The 2nd episode of the Cabbage Salad and Safety podcast is now available.
Tripartite consultation of occupational health and safety (OHS) is largely a relic of the past. It remains in the structure of government policy formulation and in workplace safety legislation but, largely due to the decline in trade union presence in Australian workplaces; OHS consultation occurs more linearly than through formalised tripartism.
A recent example of contemporary consultation, that is likely to include OHS, was reported on in The Guardian newspaper on 17 July 2016. The incoming UK Prime Minister, Theresa May, wants to encourage the inclusion of a worker on company boards. It is a curious suggestion from a Conservative Prime Minister which has been leapt on as “workplace democracy” by some commentators. The workplace democracy or “industrial democracy” push is not a new idea and was once seriously proposed in 1977 but, according to an article in The Conversation, the political time was not right. Whether that time is now is debatable. Continue reading “Worker democracy reappears and OHS needs to be ready”
Carsten Busch has self-published “Safety Myth 101” – a book that is one of the most comprehensive discussions on contemporary approaches to occupational health and safety (OHS). But it is also riddled with the problems of many self-published books – the lack of a strong and tough editor, an unattractive presentation and a mess of footnotes, references and endnotes. The content is very good which makes reading this book a frustrating experience.
I can’t help thinking that the book would have been more effective in a more modern online format that would have allowed for word searches, hyperlinks and interaction with readers. In fact, a wiki may have been the best option for Busch’s very valuable content. But what of this valuable content? Continue reading “Great safety book let down by the format”
Governments around the world love to be able to claim their State or Country as the safest in the world, when they can. Australia has been plagued by such claims between various States but a report released on July 6 2016 shows that such claims are only half the story.
The Institute for Safety, Compensation and Recovery Research (ISCRR) released its report about “Work-related injury and illness in Australia, 2004 to 2014“. The report makes this extraordinary finding:
“Across Australia, there are twice as many estimated work-related injuries as there are accepted workers compensation claims. This indicates that many injuries do not progress into the nations workers compensation systems” (page 2)
This statement seems to indicate that political statements made on the basis of workers’ compensation data, the major rationale for most of the “we are the safest” statements, are only half right!
Australian companies continue to introduce workplace wellness programs when the evidence for their effectiveness is still weak. A major reason for this weakness is that many workers do not see health and wellness as part of the workplace’s role. It is also a problem that the American motivation for workplace wellness is not relevant to Australia.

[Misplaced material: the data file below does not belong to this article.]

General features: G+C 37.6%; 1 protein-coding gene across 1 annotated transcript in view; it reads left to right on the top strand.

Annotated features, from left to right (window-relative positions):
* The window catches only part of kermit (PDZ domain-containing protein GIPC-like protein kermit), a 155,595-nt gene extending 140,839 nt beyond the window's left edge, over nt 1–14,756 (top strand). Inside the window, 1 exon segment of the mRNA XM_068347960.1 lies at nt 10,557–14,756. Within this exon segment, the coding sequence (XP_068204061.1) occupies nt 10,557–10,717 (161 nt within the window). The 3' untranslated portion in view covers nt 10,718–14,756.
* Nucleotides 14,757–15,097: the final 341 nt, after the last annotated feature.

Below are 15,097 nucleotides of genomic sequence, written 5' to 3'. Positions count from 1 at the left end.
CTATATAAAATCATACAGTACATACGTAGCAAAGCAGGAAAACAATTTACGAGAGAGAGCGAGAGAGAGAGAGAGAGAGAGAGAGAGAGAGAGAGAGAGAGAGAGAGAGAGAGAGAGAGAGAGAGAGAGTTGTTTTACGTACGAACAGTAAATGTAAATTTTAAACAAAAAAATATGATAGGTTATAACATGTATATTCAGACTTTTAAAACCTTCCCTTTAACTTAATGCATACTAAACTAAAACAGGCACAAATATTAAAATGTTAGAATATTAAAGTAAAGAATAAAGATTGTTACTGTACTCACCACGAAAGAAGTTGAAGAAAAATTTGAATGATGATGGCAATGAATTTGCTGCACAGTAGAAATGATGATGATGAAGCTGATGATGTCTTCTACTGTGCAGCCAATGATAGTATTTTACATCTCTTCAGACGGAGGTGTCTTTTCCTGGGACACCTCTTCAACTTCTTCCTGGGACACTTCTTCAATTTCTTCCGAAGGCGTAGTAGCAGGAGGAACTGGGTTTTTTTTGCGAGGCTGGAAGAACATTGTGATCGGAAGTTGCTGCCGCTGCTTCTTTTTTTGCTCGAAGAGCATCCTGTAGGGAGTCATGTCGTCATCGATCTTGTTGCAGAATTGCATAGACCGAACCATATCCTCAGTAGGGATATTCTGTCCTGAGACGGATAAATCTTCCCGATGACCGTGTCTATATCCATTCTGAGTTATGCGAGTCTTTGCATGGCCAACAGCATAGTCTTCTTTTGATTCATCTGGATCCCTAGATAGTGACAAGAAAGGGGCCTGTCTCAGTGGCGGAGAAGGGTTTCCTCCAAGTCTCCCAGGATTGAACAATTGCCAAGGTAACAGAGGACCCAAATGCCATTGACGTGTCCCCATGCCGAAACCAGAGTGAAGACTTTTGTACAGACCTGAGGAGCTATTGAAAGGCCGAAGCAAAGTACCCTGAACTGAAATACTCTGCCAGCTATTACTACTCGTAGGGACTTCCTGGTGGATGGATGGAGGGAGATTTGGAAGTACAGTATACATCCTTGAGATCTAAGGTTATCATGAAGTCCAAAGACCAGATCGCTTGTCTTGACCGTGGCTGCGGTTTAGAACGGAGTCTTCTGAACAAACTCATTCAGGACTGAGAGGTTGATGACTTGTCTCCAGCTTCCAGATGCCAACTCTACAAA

What’s perhaps more worrying is that wellness programs often get more prominence than occupational health and safety interventions that do work but are less “sexy”.
A March 2016 article in EHS Today illustrates some of these issues.
It has been my intention for many years to establish a conversational podcast with a workplace safety lawyer. The opportunity to pitch the idea occurred earlier this year and the first episode of Cabbage Salad and Safety is now available.
Siobhan Flores-Walsh of Corrs Chambers Westgarth (pictured right with the author) was the lucky lawyer and she has been enormously supportive also providing the recording equipment, personnel and opportunity. Continue reading ““Cabbage Salad and Safety” podcast launched”
Australia’s work health and safety (WHS) laws confirmed the modern approach to workplace safety legislation and compliance where workers and businesses are responsible for their own safety and the safety of others who may be affected by the work. The obligations to others existed before the latest WHS law reforms but it was not widely enforced. The
The topic of culture is a critical consideration in the improvement of occupational health and safety (OHS). Each company should be aiming for a an active and healthy workplace and safety culture but the term “culture” continues to be difficult to define and poorly understood by the community.
SafetyAtWorkBlog has written about the culture discussion as it relates to
It is common for workers, particularly trade union members, to insist that workers have a right to a safe and healthy workplace and work. Often this is said to be a Human Right. But does occupational health and safety (OHS) involve Human Rights or is the claim simply trade union hyperbole? Continue reading “Do workers have a human right to workplace health and safety?”
On 10 June 2016, the New South Wales Minister for Innovation and Better Regulation Victor Dominello announced a $A2 million rebate program to improve safety associated with the use of quad bikes on farms. According the media release (curiously released late on the eve of a national long weekend):
“The NSW Government will be offering rebates of up to $500 towards the purchase of compliant helmets, Operator Protective Devices, the purchase of a safer vehicle, such as a side-by-side vehicle, and undertaking training courses tailored to farmers.”
The rebate package seems to tick all the safety boxes and should make a difference. Continue reading “NSW Gov’t announces first quad bike safety rebate program”